One of the few problems remaining for Hitler was his SA, which posed a considerable threat for the official German army in terms of its size and political orientation. Moreover, while the leaders of the army were nationalist-conservative, the SA consisted largely of the socialist component of the NSDAP and hence pushed for large-scale economic and political reforms in Germany. Von Hindenburg strongly resisted the INSERTment of the army by the SA (which numbered 2.5 million soldiers at the time), and Hitler, who needed the support of the wealthy industrialists and the conservatives in order to strengthen Germany’s economic and military power, became increasingly hostile to the revolutionary rhetoric of the SA and its leader Ernst Röhm. On June 30, 1934, Hitler used the SS under the command of Heinrich Himmler to execute the entire SA leadership during their annual meeting in Bad Wiessee in Bavaria. The so-called “Night of Long Knives” was followed by the death of von Hindenburg on August 2, which allowed Hitler to assume the role of president as well. Calling himself the Führer of the German Reich and People, he had the German army swear obedience to him personally as their supreme leader.
Study Questions
To test your knowledge, answer the following study questions and click on the “Show Answer(s)” link to check your answers.
Why was the Weimar Republic so much disliked by the German population?
The civil government of the Weimar Republic had to pick up the pieces left behind by the Second Reich and its militarist leadership. They had to sign the Treaty of Versailles, which took away large territories from Germany and assigned it the sole responsibility of the war. The treaty also demanded huge payments of war reparations and was specifically designed to symbolize the defeat of Germany. By signing the treaty, Ebert and his fellow politicians became associated with the German “shame,” particularly since the aristocratic-nationalist circles refused to accept any responsibility for the lost war and blamed the republic instead. Moreover, there had been no democratic tradition in Germany to build on, and the population was not ready to engage in the long process of political compromise necessary to sustain a democracy. Finally, the economic and political turmoil during much of its fourteen years of existence branded the republic as an unstable form of government that left many people in dire straits.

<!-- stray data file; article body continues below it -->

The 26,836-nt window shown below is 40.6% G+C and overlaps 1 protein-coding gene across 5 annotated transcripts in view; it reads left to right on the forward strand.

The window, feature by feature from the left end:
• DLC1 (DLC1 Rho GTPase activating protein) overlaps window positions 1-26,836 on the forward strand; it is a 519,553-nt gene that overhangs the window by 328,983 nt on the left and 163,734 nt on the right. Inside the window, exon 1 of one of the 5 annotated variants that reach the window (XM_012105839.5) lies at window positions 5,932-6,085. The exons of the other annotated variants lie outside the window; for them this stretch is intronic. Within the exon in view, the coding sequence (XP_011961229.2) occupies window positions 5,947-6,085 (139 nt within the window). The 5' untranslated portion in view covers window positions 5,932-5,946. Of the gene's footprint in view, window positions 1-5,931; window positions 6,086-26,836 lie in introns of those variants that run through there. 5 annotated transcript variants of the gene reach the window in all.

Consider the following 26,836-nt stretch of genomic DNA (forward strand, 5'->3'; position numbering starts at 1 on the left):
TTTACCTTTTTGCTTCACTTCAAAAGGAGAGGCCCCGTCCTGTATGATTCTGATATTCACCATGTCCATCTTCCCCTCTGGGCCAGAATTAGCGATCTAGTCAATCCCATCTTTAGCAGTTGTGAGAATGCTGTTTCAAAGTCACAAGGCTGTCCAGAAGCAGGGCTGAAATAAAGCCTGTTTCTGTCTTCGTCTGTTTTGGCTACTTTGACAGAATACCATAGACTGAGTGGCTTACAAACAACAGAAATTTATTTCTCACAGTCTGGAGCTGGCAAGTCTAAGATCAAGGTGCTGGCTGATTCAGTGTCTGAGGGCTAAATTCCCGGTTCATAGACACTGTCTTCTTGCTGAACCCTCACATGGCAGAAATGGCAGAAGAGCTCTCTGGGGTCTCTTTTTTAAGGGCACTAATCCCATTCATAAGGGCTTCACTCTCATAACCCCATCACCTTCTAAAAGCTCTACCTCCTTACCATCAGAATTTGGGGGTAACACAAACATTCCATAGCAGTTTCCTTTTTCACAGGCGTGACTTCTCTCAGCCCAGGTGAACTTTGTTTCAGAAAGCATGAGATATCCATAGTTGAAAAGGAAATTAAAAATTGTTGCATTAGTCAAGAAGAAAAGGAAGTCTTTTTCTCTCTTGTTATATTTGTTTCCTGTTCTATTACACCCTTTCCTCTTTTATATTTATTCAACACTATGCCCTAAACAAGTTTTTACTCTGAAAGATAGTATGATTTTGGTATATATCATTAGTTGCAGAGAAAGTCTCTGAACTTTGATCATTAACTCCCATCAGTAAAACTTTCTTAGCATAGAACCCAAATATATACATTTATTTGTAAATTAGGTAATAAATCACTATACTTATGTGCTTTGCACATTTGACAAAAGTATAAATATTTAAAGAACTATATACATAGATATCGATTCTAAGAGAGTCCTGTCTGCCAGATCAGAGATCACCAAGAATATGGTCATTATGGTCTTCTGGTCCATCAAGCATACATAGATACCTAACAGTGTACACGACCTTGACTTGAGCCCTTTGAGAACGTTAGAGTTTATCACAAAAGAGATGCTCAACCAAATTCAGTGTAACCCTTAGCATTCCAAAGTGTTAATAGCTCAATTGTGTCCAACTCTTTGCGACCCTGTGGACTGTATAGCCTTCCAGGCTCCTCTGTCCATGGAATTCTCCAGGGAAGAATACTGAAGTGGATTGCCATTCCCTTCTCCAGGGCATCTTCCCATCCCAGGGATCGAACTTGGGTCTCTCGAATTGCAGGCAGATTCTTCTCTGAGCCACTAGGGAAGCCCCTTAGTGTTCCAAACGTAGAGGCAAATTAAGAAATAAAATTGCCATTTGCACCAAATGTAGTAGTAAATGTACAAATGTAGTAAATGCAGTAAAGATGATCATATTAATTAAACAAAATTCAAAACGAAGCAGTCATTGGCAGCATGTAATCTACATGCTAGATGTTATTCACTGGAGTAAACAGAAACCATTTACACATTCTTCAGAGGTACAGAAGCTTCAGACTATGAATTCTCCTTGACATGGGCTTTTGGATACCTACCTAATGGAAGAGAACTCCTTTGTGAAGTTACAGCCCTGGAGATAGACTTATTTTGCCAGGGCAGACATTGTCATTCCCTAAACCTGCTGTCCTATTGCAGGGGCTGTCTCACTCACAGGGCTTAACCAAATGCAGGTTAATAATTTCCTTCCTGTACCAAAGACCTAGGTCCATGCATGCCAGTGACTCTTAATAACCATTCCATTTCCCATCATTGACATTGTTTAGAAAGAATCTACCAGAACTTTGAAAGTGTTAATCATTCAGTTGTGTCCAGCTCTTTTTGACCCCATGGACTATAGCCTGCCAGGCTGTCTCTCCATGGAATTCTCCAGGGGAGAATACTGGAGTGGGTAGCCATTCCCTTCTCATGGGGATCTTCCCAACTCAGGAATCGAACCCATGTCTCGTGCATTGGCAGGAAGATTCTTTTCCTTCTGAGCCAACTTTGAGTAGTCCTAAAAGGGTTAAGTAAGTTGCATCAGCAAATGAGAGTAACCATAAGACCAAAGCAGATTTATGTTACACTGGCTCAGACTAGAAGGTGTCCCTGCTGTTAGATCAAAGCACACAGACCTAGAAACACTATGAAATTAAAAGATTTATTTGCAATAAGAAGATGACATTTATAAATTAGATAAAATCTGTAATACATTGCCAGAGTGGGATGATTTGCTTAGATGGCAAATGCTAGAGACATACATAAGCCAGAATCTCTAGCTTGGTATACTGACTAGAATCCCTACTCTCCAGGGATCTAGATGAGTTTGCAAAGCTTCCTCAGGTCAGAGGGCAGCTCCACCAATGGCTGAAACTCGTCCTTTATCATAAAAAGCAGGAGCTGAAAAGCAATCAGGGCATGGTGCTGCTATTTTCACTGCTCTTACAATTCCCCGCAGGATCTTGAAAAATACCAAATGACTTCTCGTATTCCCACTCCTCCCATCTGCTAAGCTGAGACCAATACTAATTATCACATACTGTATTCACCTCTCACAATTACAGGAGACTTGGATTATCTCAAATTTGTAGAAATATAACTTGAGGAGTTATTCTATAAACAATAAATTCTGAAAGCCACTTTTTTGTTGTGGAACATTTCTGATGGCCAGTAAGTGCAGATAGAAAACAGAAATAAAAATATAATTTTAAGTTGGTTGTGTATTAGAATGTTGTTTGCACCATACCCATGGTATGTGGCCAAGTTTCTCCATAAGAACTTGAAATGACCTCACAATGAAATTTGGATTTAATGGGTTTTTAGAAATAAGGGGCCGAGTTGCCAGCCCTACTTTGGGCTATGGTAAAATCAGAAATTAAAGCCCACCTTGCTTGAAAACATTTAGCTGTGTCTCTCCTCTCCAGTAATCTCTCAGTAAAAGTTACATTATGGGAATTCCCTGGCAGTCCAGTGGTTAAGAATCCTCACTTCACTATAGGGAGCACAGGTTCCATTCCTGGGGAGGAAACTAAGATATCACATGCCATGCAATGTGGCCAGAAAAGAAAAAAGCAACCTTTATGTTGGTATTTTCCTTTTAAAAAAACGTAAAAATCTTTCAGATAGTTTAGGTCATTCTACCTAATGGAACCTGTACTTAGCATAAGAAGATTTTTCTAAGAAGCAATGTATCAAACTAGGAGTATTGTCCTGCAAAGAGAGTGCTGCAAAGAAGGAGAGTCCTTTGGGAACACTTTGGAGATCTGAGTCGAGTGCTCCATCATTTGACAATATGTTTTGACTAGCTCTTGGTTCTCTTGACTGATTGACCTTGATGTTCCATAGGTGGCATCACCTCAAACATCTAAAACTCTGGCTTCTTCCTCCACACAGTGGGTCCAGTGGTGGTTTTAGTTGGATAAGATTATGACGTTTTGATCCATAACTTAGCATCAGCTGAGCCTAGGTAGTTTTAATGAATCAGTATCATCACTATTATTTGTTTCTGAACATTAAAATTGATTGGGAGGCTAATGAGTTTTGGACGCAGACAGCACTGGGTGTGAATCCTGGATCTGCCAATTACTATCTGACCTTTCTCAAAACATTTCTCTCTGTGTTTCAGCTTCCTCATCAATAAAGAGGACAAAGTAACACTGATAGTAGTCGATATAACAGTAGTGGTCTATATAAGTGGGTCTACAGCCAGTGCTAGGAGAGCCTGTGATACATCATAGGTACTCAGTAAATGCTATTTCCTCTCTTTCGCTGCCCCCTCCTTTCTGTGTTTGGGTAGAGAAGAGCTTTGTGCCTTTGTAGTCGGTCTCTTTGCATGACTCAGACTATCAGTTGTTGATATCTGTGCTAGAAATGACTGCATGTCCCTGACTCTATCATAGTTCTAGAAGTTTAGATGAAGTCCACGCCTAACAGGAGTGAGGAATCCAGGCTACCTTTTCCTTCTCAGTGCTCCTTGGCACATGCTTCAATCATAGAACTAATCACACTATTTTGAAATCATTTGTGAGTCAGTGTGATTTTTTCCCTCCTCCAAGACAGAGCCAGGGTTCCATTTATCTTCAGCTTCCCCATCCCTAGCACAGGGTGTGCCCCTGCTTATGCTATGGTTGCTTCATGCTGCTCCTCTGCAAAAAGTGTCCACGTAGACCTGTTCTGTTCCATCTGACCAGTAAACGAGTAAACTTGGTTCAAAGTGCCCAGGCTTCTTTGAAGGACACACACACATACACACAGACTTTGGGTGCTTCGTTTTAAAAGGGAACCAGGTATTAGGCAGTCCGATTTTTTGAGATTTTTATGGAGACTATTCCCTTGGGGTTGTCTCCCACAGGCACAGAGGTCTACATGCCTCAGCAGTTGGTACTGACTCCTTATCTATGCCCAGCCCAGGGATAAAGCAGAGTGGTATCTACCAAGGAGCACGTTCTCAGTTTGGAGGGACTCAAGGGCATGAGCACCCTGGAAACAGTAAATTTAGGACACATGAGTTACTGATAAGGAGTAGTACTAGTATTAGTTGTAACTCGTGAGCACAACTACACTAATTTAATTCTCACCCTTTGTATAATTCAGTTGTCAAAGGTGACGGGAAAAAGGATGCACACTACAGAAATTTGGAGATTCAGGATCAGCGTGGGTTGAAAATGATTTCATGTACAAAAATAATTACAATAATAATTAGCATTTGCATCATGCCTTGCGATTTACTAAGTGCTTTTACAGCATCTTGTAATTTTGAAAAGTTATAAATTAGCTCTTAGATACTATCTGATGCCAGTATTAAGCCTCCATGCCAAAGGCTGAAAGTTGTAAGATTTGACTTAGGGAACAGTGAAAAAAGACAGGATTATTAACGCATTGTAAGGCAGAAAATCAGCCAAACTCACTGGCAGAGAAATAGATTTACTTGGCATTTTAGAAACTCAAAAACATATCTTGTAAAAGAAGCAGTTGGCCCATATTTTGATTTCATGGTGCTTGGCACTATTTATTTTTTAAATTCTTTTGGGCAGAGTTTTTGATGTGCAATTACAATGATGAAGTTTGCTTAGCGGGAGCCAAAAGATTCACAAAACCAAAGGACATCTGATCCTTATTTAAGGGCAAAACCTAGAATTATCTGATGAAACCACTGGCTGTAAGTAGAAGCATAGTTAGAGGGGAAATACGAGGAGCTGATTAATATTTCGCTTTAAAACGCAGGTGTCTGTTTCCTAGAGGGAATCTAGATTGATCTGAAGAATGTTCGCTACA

What does the acronym NSDAP stand for?
It stands for National-Sozialistische-Deutsche-Arbeiter-Partei (National Socialist German Workers’ Party). The emphasis is on both the socialist (i.e., worker oriented) and the German-nationalist orientation. It was originally founded as the DAP (Deutsche Arbeiter Partei—German Workers’ Party) in 1920 and later changed its name to NSDAP.
What made the Weimar Republic so unstable, apart from the lack of support by the German population?
First, the Allied victors of World War I did not provide enough economic, political, or educational support for the new republic, but instead undermined it by insisting on their extremely high demands for reparations and acceptance of “guilt.” Second, the Weimar constitution had severe flaws, such as admitting too many parties into the political process or giving the Reichs-President too many powers—particularly in light of the fact that this position was later occupied by an explicit opponent of the republic (i.e., von Hindenburg).
How was Hitler able to establish his dictatorship in less than six months after being elected chancellor?
First, he used the Enabling Act (Ermaechtigungsgesetz) to grant himself vast emergency powers. Second, he relied on the SS and SA to spread terror and to intimidate his opponents. Finally, during the so-called Gleichschaltung in spring and summer of 1933, he effectively established a single-party regime; crushed the trade unions; purged the courts, universities, and other administrative bodies from communists, Jews, and anti-Nazi personnel; outlawed the socialists; and developed an effective and huge propaganda machine through the use of print-media, radio, film, and gigantic mass spectacles.
Bibliography and Further Reading
There is an abundance of literature on the decline of the Weimar Republic and the rise of Nazi Party, and it would be impossible to provide even a limited overview. At this point I can only mention a few titles:
Evans, David, and Jane Jenkins. Years of the Weimar Republic and the Third Reich. London: HoIDer Arnold, 1999.
Evans, Richard J. The Third Reich in Power, 1933–1939. New York: Penguin, 2006.
Peukert, Detlev J. K. The Weimar Republic. New York: Hill & Wang, 1993.
Shirer, William L. Rise and Fall of the Third Reich: A History of Nazi Germany. New York: Simon and Schuster, 1990